• 1
    Given that the question has to do with URLs, I'd say urllib.parse should be the recommended portion of stdlib to use. Commented Apr 1, 2019 at 6:15
  • Indeed, there's a strong point ... URLs as well as support for them will likely change consistently with each other, whilst support for new URL peculiarities (if ever) may not be added to file handling functions like ever since potentially becoming unnecessary complexity. Though I personally still like the slightly blunt solutions and sorting out many things with a couple of approaches ;)
    – brezniczky
    Commented Aug 10, 2019 at 13:59
  • This does not work when I just tested it on Mac OSX os.path.dirname('http://example.com') returns 'http:'
    – robmsmt
    Commented Apr 15, 2023 at 20:15

Agree that best way to do it is with urllib.parse

Specifically, you can decompose the url with urllib.parse.urlparse and then replace every attribute other than scheme and netloc with an empty string. If you want to keep the path attribute (as in your question), you can do so with an extra string parsing step. Example function below:

import urllib.parse
def base_url(url, with_path=False):
    parsed = urllib.parse.urlparse(url)
    path   = '/'.join(parsed.path.split('/')[:-1]) if with_path else ''
    parsed = parsed._replace(path=path)
    parsed = parsed._replace(params='')
    parsed = parsed._replace(query='')
    parsed = parsed._replace(fragment='')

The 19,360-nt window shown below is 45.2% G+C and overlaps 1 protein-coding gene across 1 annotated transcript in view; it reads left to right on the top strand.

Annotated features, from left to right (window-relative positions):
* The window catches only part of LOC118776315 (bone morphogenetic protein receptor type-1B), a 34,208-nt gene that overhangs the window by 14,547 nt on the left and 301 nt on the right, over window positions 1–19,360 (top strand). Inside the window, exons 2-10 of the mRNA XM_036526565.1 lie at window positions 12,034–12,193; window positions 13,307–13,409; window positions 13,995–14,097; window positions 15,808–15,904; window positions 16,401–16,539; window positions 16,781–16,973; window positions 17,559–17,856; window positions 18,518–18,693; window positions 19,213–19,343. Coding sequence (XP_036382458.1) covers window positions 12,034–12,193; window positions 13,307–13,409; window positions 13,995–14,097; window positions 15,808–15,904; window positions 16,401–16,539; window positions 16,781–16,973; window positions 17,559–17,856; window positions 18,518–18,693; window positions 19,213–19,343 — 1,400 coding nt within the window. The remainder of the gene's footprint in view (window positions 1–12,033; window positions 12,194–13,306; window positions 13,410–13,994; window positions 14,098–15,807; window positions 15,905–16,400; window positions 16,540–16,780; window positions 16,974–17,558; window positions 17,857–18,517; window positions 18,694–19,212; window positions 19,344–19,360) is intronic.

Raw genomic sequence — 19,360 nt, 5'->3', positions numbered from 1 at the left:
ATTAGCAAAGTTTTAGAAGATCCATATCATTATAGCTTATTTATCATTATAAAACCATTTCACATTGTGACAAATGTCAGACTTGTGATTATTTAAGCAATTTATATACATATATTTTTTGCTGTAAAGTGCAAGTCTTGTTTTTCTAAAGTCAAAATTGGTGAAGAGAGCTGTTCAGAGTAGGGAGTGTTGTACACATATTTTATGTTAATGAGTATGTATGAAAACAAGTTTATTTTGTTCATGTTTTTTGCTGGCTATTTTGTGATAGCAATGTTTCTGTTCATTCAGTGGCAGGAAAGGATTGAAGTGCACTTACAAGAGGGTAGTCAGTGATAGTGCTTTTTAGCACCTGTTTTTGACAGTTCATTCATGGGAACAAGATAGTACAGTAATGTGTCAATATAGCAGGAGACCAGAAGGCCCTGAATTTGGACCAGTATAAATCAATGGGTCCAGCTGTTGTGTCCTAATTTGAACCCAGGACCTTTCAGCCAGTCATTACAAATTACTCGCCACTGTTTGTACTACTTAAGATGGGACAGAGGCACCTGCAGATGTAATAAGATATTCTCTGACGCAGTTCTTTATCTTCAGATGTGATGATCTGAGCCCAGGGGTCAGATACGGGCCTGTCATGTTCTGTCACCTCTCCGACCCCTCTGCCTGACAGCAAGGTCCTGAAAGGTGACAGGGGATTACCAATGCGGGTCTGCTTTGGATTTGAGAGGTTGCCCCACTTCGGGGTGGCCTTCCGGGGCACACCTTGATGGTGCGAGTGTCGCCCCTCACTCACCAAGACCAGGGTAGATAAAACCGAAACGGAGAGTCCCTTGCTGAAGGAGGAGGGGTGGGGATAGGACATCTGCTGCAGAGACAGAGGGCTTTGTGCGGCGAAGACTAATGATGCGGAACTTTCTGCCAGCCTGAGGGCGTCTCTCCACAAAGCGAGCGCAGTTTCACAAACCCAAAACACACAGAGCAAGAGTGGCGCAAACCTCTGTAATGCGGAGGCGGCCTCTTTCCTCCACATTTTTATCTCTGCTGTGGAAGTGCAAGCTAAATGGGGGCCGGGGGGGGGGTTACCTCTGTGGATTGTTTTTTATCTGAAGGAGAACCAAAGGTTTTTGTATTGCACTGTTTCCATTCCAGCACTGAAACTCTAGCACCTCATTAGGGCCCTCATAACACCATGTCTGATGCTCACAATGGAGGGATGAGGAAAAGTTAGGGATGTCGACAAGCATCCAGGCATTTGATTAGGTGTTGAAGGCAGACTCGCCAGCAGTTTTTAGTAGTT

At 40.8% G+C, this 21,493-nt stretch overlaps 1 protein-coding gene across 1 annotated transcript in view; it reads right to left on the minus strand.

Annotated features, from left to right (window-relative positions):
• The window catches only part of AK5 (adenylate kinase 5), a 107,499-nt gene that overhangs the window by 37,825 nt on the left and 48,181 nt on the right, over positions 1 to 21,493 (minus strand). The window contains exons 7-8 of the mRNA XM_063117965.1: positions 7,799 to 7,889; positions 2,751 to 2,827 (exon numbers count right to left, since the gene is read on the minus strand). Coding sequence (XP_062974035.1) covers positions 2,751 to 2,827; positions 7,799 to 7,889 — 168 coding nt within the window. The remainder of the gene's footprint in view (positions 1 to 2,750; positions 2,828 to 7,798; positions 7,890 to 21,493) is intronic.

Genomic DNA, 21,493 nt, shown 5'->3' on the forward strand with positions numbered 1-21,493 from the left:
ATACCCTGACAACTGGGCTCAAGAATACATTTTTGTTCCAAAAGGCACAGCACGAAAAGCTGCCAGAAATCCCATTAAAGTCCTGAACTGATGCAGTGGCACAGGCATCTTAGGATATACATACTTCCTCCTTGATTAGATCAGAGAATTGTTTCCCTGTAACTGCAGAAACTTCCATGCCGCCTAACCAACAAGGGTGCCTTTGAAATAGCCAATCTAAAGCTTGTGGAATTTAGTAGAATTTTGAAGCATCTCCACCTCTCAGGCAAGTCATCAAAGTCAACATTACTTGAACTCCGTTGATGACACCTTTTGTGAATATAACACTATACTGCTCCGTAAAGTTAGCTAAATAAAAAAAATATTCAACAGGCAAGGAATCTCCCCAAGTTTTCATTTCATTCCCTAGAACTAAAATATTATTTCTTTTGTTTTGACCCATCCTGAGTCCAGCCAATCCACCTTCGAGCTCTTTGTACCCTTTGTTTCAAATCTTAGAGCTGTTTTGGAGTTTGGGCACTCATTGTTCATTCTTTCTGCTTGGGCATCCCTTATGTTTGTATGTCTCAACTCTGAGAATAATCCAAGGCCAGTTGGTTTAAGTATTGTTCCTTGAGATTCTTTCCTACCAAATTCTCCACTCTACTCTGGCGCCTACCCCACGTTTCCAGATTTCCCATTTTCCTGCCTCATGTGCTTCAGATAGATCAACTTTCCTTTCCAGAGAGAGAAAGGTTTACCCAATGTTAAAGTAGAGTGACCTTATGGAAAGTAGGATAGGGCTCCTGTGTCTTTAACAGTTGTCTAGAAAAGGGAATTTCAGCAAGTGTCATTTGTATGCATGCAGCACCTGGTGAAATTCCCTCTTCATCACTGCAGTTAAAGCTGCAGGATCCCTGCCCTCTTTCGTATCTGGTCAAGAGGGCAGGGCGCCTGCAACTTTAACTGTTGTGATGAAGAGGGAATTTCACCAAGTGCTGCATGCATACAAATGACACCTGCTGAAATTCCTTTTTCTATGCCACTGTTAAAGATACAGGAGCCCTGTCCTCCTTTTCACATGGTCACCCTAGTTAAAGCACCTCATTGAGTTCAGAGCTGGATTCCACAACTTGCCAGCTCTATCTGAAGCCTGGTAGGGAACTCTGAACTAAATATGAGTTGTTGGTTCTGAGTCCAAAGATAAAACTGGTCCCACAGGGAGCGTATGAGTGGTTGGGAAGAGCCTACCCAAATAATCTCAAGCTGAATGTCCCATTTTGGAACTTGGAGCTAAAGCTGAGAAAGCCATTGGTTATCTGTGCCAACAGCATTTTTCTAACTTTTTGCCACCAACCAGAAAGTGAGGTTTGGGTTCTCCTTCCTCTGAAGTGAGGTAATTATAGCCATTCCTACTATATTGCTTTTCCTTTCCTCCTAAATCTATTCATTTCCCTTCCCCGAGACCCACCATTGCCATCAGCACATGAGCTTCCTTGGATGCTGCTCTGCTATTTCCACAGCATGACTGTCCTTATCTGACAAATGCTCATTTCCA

return parsed.geturl()


>>> base_url('', with_path=True)
>>> base_url('')

There is shortest solution for Python3 with use of urllib library (don't know if fastest):

from urllib.parse import urljoin

base_url = urljoin('', '.')
# output:

Keep in mind that urllib library supports uri/url compatible with HTML's keyword. It means that uri/url ending with '/' means different that without like here https://stackoverflow.com/a/1793282/7750840/:

base_url = urljoin('', '.')
# output:

base_url = urljoin('', '.')
# output:

This is link to urllib for python: https://pythonprogramming.net/urllib-tutorial-python-3/


When you use urlsplit, it returns a SplitResult object:

from urllib.parse import urlsplit
split_url = urlsplit('')

>>> SplitResult(scheme='http' netloc='' path='/asdf/login.php' query='' fragment='') 

You can make your own SplitResult() object and pass it through urlunsplit. This code should work for multiple url splits, regardless of their length, as long as you know what the last path element you want is.

from urllib.parse import urlsplit, urlunsplit, SplitResult

# splitting url:
split_url = urlsplit('')

# editing the variables you want to change (in this case, path):    
last_element = 'asdf'   # this can be any element in the path.
path_array = split_url.path.split('/')

# print(path_array)
# >>> ['', 'asdf', 'login.php']

ind = path_array.index(last_element) 
new_path = '/' + '/'.join(path_array[:ind+1]) + '/'

# making SplitResult() object with edited data:
new_url = SplitResult(scheme=split_url.scheme, netloc=split_url.netloc, path=new_path, query='', fragment='')

# unsplitting:
base_url = urlunsplit(new_url)

No need to use a regex, you can just use rsplit():

>>> url = ''
>>> url.rsplit('/', 1)[0]

If you use python3, you can use urlparse and urlunparse.

In :from urllib.parse import urlparse, urlunparse

In :url = ""

In :result = urlparse(url)

In :new = list(result)

In :new[2] = new[2].replace("login.php", "")

In :urlunparse(new)

Get the right-most occurence of slash; use the string slice through that position in the original string. The +1 gets you that final slash at the end.

link = ""
  • 3
    Probably better to use rindex for this; otherwise, if you have a string without slashes, you'll silently return the empty string (because rfind will return -1, you'll add 1, and slice from 0 to 0). At least with rindex, you'll get an exception rather than continuing on until having an empty string causes everything to blow up. Commented Feb 25, 2016 at 1:30